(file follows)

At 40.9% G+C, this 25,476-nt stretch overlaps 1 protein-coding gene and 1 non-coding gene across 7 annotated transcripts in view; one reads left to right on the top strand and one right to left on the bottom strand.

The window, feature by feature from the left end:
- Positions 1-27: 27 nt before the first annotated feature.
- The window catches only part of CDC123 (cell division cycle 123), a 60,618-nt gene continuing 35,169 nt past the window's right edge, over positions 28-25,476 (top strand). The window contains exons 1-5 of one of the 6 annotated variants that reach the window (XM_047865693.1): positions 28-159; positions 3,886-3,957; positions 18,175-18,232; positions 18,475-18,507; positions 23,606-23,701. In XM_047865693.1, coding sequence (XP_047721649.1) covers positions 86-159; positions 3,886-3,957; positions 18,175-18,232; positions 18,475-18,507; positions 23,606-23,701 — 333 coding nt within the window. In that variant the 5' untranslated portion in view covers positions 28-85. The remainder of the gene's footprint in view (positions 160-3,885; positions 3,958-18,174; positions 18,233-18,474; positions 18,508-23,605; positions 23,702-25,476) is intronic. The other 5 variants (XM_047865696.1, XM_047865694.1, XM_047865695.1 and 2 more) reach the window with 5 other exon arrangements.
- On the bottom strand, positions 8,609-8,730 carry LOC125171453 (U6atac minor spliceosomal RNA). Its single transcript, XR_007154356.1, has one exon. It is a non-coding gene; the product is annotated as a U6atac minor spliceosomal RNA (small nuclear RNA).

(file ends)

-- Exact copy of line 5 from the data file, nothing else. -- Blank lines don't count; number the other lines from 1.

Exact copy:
- On the bottom strand, positions 8,609-8,730 carry LOC125171453 (U6atac minor spliceosomal RNA). Its single transcript, XR_007154356.1, has one exon. It is a non-coding gene; the product is annotated as a U6atac minor spliceosomal RNA (small nuclear RNA).